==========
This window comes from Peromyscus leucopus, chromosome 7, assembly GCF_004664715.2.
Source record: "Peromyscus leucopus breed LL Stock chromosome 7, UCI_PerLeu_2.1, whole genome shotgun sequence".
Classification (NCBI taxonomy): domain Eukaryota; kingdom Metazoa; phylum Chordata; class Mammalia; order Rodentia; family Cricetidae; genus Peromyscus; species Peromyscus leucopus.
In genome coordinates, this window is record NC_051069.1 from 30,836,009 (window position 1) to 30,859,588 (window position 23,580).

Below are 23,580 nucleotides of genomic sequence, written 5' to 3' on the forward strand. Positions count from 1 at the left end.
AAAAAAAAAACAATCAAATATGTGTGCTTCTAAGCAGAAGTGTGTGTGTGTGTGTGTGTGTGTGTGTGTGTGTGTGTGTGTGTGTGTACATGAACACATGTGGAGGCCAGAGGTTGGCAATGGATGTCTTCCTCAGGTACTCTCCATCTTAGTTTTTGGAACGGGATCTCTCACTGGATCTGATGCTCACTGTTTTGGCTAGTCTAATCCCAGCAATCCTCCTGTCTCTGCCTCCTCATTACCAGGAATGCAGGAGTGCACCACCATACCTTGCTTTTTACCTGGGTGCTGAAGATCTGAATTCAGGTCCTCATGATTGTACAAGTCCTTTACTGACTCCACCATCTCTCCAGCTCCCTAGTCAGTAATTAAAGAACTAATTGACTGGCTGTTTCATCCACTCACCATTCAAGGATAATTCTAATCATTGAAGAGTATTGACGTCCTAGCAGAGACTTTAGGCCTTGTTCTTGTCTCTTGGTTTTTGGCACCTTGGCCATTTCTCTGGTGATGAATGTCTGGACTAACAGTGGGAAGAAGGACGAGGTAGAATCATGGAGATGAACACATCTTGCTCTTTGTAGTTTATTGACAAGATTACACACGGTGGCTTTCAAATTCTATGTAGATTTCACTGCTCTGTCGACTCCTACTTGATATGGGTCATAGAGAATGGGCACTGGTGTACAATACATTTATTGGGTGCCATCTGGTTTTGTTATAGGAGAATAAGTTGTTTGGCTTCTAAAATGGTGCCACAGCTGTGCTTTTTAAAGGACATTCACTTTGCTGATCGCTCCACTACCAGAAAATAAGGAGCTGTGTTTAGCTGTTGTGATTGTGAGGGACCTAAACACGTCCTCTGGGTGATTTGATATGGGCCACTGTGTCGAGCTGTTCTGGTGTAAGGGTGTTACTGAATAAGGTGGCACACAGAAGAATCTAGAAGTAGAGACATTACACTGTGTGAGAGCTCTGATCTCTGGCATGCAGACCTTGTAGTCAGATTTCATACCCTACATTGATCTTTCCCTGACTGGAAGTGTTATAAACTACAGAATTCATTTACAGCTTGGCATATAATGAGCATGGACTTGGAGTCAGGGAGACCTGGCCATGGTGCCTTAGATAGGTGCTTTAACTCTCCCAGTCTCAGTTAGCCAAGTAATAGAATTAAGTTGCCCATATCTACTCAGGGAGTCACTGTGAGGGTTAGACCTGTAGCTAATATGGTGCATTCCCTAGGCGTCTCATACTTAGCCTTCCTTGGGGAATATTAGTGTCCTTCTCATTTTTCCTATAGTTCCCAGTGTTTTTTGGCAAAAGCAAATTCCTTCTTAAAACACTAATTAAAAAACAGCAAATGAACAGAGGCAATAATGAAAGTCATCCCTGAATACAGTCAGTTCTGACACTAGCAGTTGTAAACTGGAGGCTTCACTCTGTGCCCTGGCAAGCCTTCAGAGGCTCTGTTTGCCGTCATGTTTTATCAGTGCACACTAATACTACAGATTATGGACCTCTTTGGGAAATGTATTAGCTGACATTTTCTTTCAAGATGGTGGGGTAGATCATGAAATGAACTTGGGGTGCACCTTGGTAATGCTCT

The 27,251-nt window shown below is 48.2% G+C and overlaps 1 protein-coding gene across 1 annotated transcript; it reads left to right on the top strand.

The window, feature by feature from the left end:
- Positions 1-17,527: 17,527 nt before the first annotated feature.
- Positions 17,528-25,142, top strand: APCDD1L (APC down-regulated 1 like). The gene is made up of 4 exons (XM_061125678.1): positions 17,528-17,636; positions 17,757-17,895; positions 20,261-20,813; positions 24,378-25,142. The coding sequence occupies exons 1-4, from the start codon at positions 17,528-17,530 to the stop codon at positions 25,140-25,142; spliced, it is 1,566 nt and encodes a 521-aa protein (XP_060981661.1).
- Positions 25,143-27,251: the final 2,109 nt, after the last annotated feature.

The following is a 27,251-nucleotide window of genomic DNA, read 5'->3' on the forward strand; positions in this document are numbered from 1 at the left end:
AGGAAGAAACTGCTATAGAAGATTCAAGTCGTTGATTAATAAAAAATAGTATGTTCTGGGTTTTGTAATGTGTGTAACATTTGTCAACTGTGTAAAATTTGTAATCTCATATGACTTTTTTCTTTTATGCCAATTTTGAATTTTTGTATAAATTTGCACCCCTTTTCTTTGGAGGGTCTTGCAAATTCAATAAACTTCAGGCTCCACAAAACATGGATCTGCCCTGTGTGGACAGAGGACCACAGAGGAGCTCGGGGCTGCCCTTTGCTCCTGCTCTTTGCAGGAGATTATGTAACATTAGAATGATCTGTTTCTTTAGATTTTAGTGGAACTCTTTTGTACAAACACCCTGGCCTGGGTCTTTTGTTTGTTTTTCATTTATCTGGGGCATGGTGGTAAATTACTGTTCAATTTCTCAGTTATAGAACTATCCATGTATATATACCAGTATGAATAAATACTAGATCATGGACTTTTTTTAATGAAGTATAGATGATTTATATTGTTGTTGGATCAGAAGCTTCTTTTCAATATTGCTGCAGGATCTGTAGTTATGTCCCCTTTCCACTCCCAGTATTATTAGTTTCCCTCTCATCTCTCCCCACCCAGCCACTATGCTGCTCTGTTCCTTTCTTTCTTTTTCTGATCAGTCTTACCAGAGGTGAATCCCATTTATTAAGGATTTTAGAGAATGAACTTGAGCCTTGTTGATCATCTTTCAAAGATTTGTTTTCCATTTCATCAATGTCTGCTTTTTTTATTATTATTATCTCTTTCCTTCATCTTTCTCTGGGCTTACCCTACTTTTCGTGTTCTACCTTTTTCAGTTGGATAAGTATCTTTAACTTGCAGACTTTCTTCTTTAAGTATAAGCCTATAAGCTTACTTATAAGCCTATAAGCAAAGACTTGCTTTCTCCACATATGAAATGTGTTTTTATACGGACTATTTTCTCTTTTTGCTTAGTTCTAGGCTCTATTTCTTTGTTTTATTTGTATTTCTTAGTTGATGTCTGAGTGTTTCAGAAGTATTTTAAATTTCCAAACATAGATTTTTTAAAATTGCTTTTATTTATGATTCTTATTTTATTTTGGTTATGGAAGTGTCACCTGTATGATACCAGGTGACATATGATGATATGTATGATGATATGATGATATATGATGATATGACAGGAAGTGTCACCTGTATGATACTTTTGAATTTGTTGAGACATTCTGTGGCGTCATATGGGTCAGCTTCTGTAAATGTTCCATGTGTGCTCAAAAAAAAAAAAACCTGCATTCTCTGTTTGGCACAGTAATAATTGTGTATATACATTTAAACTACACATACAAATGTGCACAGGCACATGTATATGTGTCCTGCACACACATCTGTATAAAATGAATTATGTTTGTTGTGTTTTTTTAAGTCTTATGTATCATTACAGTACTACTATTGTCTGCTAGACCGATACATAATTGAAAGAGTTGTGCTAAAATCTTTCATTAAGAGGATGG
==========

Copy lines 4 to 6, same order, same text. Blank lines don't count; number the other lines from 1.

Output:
In genome coordinates, this window is record NC_051069.1 from 30,836,009 (window position 1) to 30,859,588 (window position 23,580).

Below are 23,580 nucleotides of genomic sequence, written 5' to 3' on the forward strand. Positions count from 1 at the left end.
AAAAAAAAAACAATCAAATATGTGTGCTTCTAAGCAGAAGTGTGTGTGTGTGTGTGTGTGTGTGTGTGTGTGTGTGTGTGTGTGTGTACATGAACACATGTGGAGGCCAGAGGTTGGCAATGGATGTCTTCCTCAGGTACTCTCCATCTTAGTTTTTGGAACGGGATCTCTCACTGGATCTGATGCTCACTGTTTTGGCTAGTCTAATCCCAGCAATCCTCCTGTCTCTGCCTCCTCATTACCAGGAATGCAGGAGTGCACCACCATACCTTGCTTTTTACCTGGGTGCTGAAGATCTGAATTCAGGTCCTCATGATTGTACAAGTCCTTTACTGACTCCACCATCTCTCCAGCTCCCTAGTCAGTAATTAAAGAACTAATTGACTGGCTGTTTCATCCACTCACCATTCAAGGATAATTCTAATCATTGAAGAGTATTGACGTCCTAGCAGAGACTTTAGGCCTTGTTCTTGTCTCTTGGTTTTTGGCACCTTGGCCATTTCTCTGGTGATGAATGTCTGGACTAACAGTGGGAAGAAGGACGAGGTAGAATCATGGAGATGAACACATCTTGCTCTTTGTAGTTTATTGACAAGATTACACACGGTGGCTTTCAAATTCTATGTAGATTTCACTGCTCTGTCGACTCCTACTTGATATGGGTCATAGAGAATGGGCACTGGTGTACAATACATTTATTGGGTGCCATCTGGTTTTGTTATAGGAGAATAAGTTGTTTGGCTTCTAAAATGGTGCCACAGCTGTGCTTTTTAAAGGACATTCACTTTGCTGATCGCTCCACTACCAGAAAATAAGGAGCTGTGTTTAGCTGTTGTGATTGTGAGGGACCTAAACACGTCCTCTGGGTGATTTGATATGGGCCACTGTGTCGAGCTGTTCTGGTGTAAGGGTGTTACTGAATAAGGTGGCACACAGAAGAATCTAGAAGTAGAGACATTACACTGTGTGAGAGCTCTGATCTCTGGCATGCAGACCTTGTAGTCAGATTTCATACCCTACATTGATCTTTCCCTGACTGGAAGTGTTATAAACTACAGAATTCATTTACAGCTTGGCATATAATGAGCATGGACTTGGAGTCAGGGAGACCTGGCCATGGTGCCTTAGATAGGTGCTTTAACTCTCCCAGTCTCAGTTAGCCAAGTAATAGAATTAAGTTGCCCATATCTACTCAGGGAGTCACTGTGAGGGTTAGACCTGTAGCTAATATGGTGCATTCCCTAGGCGTCTCATACTTAGCCTTCCTTGGGGAATATTAGTGTCCTTCTCATTTTTCCTATAGTTCCCAGTGTTTTTTGGCAAAAGCAAATTCCTTCTTAAAACACTAATTAAAAAACAGCAAATGAACAGAGGCAATAATGAAAGTCATCCCTGAATACAGTCAGTTCTGACACTAGCAGTTGTAAACTGGAGGCTTCACTCTGTGCCCTGGCAAGCCTTCAGAGGCTCTGTTTGCCGTCATGTTTTATCAGTGCACACTAATACTACAGATTATGGACCTCTTTGGGAAATGTATTAGCTGACATTTTCTTTCAAGATGGTGGGGTAGATCATGAAATGAACTTGGGGTGCACCTTGGTAATGCTCT